Hongkongers looking to settle in Britain, many of them motivated by worries over the city’s future, rushed to download a smartphone app to apply for the country’s new BN(O) visa scheme after the Home Office made the process completely digital on Tuesday.
The app, called “UK Immigration: ID Check”, was originally designed to allow citizens of the European Economic Area – a bloc comprising EU member states along with Iceland, Liechtenstein and Norway – to apply for British visas. But the Home Office has modified the app to allow Hong Kong citizens with British National (Overseas) status and their dependants to apply entirely online from Tuesday at 5pm, without the need to visit a visa centre to submit a fingerprint.
Just hours before the changes were made, a rush of user downloads made “UK Immigration: ID Check” the second most popular free title on Apple’s App Store in Hong Kong, just behind the local government’s “Leave Home Safe” Covid-19 exposure app.
“UK Immigration: ID Check” was also ranked No 1 on the App Store’s list of the most popular free utility apps in Hong Kong, up from No 4 from the night before.
It remains unclear exactly how many people have downloaded the app, and not all of those users are necessarily seeking to apply for BN(O) visas, but social media platforms were flooded with excitement about the new arrangement on Tuesday.
“I hope it all goes smoothly and I can get my visa as soon as possible,” a 24-year-old woman, who was active in 2019’s anti-government protests, said before applying for the visa.
The woman left Hong Kong for Britain in December, fearing for the city’s future after Beijing imposed its national security law on the city last year.
While applications for the new BN(O) visas first opened on January 31, applicants at the time were required to submit some personal information via the British government’s website and then to submit their fingerprints at visa centres.
Many potential applicants, such as the 24-year-old Hong Kong protester and her 28-year-old boyfriend, chose to wait until the app was available to skip the visit to the visa centre.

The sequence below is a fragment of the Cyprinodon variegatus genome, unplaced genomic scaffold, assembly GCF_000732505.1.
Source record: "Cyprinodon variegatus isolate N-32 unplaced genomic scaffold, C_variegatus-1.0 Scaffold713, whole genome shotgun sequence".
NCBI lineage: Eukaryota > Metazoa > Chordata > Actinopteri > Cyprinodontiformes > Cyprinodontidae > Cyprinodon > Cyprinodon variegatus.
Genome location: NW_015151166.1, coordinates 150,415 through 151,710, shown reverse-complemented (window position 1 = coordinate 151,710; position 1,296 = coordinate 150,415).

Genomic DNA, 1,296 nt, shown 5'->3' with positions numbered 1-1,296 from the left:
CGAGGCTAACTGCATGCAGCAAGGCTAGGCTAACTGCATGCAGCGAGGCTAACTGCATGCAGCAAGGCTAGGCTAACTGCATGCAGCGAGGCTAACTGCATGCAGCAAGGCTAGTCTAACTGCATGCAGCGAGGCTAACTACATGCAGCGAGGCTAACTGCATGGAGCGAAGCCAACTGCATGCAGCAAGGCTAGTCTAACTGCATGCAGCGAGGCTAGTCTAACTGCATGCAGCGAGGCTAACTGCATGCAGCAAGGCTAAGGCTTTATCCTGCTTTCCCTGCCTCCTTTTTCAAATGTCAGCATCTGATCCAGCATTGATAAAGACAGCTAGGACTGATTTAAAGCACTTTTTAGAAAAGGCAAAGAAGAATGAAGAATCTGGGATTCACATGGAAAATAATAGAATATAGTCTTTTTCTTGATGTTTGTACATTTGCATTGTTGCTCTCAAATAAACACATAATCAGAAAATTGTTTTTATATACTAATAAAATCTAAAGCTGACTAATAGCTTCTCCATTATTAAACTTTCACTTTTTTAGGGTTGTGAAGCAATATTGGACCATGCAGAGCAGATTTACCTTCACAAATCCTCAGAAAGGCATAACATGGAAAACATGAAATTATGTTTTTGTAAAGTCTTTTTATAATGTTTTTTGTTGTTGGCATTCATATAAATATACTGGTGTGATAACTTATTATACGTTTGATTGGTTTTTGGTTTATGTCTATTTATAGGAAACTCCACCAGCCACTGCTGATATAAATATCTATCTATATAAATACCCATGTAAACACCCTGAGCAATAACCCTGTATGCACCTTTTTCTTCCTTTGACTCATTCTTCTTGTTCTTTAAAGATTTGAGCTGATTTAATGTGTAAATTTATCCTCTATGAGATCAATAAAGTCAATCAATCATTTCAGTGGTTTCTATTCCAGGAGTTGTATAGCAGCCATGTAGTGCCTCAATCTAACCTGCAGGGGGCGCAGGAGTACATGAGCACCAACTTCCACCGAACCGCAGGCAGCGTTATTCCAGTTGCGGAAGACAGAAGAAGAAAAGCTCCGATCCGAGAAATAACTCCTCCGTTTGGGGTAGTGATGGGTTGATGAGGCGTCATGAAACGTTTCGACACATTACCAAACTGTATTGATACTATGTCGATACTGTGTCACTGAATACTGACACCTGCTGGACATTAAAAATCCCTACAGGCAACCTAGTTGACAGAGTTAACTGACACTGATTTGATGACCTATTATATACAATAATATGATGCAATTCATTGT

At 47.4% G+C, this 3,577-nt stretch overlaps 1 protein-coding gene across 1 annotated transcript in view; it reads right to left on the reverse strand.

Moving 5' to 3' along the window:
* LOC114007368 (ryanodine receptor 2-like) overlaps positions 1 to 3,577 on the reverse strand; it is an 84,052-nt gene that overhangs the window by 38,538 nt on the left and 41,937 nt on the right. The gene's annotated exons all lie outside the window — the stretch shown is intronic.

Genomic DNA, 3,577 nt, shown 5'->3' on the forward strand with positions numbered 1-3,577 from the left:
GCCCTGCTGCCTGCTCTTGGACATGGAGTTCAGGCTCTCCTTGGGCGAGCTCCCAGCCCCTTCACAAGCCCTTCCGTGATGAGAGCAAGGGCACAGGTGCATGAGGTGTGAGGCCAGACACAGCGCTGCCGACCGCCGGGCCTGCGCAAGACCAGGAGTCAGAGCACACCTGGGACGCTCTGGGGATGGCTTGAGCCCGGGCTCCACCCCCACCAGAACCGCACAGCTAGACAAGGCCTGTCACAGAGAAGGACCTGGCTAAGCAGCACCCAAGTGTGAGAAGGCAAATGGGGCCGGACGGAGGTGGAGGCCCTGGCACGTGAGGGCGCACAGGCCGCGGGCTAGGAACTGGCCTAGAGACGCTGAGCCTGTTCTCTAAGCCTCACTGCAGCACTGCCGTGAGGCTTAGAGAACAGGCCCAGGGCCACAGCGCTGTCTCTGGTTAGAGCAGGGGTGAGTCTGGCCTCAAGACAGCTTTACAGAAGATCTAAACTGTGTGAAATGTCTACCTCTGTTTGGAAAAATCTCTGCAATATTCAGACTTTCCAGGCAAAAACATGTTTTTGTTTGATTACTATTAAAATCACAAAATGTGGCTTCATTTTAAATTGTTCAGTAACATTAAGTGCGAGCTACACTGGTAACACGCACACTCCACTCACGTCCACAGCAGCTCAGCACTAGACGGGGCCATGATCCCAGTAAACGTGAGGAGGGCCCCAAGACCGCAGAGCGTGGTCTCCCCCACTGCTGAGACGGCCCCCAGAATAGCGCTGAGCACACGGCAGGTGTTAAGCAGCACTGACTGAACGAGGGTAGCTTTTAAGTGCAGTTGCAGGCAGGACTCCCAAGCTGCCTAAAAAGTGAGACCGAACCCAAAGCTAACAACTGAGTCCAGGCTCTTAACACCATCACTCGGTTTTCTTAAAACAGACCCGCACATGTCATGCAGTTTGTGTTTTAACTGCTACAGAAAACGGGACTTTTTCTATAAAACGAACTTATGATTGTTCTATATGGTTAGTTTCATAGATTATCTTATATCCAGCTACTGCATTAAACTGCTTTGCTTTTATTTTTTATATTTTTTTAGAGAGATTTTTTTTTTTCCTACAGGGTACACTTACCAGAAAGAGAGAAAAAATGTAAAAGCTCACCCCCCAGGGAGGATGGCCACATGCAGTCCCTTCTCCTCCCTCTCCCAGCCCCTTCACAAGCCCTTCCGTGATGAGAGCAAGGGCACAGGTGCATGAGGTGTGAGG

But their experience was not totally seamless. The duo found that part of the application still had to be completed on the British government’s website before they could scan their passports using the app.
They also belatedly realised that they needed a letter from their landlord in Britain – in this case, the 24-year-old’s sister – stating they were living in the house rent-free, and would therefore have no problems financially. While they did not have the letter right now, the 24-year-old said, they could get it later in the week.
“We do not have housing expenses, which makes it easier to stay here without financial pressure,” she said.
Willis Fu Yiu-wai, senior immigration consultant for Goldmax Associates, said he believed the app would be popular because those using it could leave Hong Kong whenever they wanted after their visas were approved.
By comparison, those who did not use the app were required to leave Hong Kong for Britain within 90 days of their visa being approved, he added.
Britain decided to introduce the new visa last July in response to Beijing’s imposition of the security law on its former colonial territory, an act London has described as a breach of the Joint Sino-British Declaration. Some 5.4 million Hongkongers with BN(O) status would be eligible for British citizenship after six years of living there under the special visa.
The Home Office said in a Tuesday statement that thousands of BN(O) status holders and their dependants had applied for the new visas since January 31, saying the scheme was “already a success”.
Kevin Foster, Britain’s minister for future borders and immigration, said: “I am pleased we have not only managed to launch this new route, enabling those with BN(O) status and their households to settle in the UK, but have now enhanced it with this new wholly digital application process.”
Hongkongers are the first group of non-European Economic Area nationals to be allowed to apply for British visas using the app.